NORMAN – Ryan Broyles is finished as a Sooner, his knee ligament twisted beyond easy repair. Even before OU's greatest receiver ever limped off Owen Field, crestfallen that his collegiate career is over, the Sooner offense wasn't clicking all that great.
But before we write off this Sooner season, don't forget the hope that rose from a 41-25 rout of Texas A&M. The OU defense has again grown fangs.
Against overall offensive personnel that Brent Venables called the best to invade Owen Field since 2001 (Kansas State) and the best O-line the Sooners had faced anywhere since 2005 (Texas), OU's defense excelled.
The Sooners stuffed the Aggies. OU allowed three touchdowns, but two came in the meaningless fourth quarter, after the Sooners led 41-10. The other was on a 79-yard pass play late in the second quarter. Those things happen.
But OU's defense also produced four takeaways, two by Jamell Fleming, who, don't forget, was missing in action when Texas Tech pulled that inexplicable stunner a fortnight ago. Four takeaways and just 10 points allowed through three quarters is championship football.
“We've got to step up our game, knowing a playmaker like Ryan is out,” said safety Javon Harris.
The Sooners certainly stepped it up against the Aggies. A&M has been a massive disappointment this season, but only because it blew big leads. The Ag offense has been productive.
I don't know if I buy Venables' hyperbole, but I'm in no great position to argue. This much is absolute: quarterback Ryan Tannehill and his offense has been excellent all season, and when this was a ballgame, the Aggies were stunted.
“Today, we played with a lot of tenacity,” Harris said. “We've had to go out and grind. We knew we can play strong, come up, make hits, force the turnovers.”
Here's how the OU defense made it easy on the offense. The Sooners blew open this one with a 28-0 third quarter, aided by a stiff wind. But three of those four OU touchdowns covered just 31, 28 and 39 yards, the first after a 14-yard punt and the latter two after turnovers.
“Our guys were really zoned in,” Venables said. “They anticipated what was coming. They had different mindsets on different calls. They were really on edge and played aggressively and were just really sure of themselves.”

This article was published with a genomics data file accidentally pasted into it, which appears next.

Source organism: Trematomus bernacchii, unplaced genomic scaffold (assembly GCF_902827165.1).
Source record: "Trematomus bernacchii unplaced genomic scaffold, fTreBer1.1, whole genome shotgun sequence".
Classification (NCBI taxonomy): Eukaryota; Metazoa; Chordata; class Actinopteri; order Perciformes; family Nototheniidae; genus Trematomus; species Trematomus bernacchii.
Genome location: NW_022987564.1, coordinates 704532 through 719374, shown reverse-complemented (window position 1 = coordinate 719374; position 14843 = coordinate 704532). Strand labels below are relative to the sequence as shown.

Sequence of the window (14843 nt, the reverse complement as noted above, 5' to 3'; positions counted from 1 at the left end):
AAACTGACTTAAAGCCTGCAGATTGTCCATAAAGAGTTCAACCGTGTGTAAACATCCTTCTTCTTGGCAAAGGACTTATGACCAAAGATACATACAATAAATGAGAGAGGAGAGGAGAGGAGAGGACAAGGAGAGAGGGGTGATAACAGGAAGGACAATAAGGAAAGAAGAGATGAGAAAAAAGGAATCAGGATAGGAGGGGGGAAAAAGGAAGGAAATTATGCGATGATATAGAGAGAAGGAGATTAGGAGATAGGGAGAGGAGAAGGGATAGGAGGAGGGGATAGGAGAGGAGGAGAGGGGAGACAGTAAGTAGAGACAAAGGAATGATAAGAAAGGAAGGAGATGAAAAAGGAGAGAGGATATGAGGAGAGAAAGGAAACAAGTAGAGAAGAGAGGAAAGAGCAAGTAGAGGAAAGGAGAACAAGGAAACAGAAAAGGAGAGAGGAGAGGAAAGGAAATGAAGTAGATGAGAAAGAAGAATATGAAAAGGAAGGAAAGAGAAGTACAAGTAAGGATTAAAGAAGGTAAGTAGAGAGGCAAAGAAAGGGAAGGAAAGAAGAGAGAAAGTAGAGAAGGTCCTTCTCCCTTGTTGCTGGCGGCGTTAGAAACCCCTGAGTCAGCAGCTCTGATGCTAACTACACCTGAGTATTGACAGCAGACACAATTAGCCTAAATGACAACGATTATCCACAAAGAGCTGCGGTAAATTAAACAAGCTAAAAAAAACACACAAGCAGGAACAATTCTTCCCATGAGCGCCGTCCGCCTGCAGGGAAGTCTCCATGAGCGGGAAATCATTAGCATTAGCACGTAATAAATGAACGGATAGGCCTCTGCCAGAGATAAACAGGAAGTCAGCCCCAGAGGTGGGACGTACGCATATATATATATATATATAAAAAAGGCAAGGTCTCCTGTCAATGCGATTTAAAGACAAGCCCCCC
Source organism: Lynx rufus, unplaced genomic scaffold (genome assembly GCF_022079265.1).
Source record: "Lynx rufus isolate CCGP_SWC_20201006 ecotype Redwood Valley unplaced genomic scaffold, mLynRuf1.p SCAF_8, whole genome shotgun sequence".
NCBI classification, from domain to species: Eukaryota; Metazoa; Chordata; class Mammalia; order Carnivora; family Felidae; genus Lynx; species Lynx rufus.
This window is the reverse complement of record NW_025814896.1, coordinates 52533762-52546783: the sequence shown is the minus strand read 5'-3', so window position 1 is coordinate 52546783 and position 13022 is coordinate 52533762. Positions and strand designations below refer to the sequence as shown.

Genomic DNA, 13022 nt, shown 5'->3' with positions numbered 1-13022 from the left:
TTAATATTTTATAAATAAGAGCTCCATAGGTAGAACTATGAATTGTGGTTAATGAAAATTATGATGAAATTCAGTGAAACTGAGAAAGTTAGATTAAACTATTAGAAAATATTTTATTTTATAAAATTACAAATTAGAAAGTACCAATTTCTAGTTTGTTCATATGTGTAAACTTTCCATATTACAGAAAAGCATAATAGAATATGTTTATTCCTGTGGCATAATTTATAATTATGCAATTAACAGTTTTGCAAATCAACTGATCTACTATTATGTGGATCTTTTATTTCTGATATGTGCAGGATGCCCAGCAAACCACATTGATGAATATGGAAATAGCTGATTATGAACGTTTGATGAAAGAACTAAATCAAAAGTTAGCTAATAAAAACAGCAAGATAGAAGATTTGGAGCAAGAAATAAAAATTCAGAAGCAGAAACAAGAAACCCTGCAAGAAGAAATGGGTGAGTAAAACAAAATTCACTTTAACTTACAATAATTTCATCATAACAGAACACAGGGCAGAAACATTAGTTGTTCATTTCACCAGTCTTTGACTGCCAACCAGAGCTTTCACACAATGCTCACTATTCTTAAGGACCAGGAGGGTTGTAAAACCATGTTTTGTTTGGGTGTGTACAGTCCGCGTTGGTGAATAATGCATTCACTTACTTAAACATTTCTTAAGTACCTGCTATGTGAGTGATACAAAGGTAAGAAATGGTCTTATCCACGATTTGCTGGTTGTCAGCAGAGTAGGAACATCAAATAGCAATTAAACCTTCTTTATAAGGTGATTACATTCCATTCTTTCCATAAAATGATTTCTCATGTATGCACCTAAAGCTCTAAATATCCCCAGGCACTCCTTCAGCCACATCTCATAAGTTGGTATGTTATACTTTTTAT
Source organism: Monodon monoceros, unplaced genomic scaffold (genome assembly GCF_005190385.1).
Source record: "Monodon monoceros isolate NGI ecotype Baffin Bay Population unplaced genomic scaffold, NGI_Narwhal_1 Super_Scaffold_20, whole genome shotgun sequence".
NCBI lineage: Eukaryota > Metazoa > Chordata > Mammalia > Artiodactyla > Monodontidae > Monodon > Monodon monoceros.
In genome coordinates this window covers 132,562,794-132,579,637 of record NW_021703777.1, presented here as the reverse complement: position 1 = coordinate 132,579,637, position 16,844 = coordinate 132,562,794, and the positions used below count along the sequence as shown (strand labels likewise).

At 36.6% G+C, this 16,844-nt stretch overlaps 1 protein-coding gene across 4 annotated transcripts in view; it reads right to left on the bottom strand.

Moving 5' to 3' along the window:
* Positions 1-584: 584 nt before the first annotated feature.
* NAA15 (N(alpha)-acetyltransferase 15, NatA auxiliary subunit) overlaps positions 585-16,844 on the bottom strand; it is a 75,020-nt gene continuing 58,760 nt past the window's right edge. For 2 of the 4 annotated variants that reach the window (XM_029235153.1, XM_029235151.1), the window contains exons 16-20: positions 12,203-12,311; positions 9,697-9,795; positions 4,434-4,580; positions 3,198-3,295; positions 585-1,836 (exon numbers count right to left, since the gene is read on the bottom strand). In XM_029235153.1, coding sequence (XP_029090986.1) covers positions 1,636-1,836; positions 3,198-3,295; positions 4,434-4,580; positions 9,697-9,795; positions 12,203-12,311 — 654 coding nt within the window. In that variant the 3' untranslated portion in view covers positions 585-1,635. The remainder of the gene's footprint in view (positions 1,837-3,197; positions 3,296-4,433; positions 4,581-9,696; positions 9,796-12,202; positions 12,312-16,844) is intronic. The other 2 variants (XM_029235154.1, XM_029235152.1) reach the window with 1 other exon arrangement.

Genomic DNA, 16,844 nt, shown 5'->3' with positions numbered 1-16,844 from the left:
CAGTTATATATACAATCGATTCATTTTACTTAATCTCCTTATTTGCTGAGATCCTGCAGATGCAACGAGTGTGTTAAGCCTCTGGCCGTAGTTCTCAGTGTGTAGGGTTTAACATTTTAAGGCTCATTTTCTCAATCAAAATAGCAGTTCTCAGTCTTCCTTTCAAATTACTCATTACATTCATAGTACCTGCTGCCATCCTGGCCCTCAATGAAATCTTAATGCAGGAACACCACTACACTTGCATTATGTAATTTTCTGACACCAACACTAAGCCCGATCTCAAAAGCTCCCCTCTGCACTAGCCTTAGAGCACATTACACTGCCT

The Sooner takeaways were mostly acts of aggression, including R.J. Washington's tip of a Tannehill pass that was intercepted by fellow d-end Ronnell Lewis, and Fleming's pull-apart from Aggie tailback Christine Michael.
That's the kind of help the Sooner offense will need in trying to rebuild without Broyles, one of the great security blankets in OU history. Whenever Landry Jones got in trouble, he could always dump the ball to Broyles for a short gain or more.
That crutch is now gone. And so is tailback Dominique Whaley, lost for the season against Kansas State a week ago. But no one will shed tears for the Sooners.
“Our expectations won't change,” said Bob Stoops, talking confidently as always, which is a good sign. More than one Sooner, and Stoops himself, referred to Broyles' injury as “heartbreaking,” but BCS computers and the Stillwater side of Bedlam don't care who takes the field for the Sooners. Or who doesn't.
Stoops talked of other receivers having to step in for Broyles, but truthfully, the best way to replenish his void is upgraded defense. I'd put more stock on Frank Alexander and Lewis and the gang getting even better than I would Trey Franks suddenly being a difference-maker.
“We need to peak,” Venables said. “Keep getting better. We'll be challenged, as we were today. Our guys rose to the challenge. Our guys are locked in.”
The Sooners had better be, without Ryan Broyles.
Berry Tramel: Berry can be reached at (405) 760-8080 or at email@example.com. He can be heard Monday through Friday from 4:40-5:20 p.m. on The Sports Animal radio network, including AM-640 and FM-98.1. You can also view his personality page at newsok.com/berrytramel.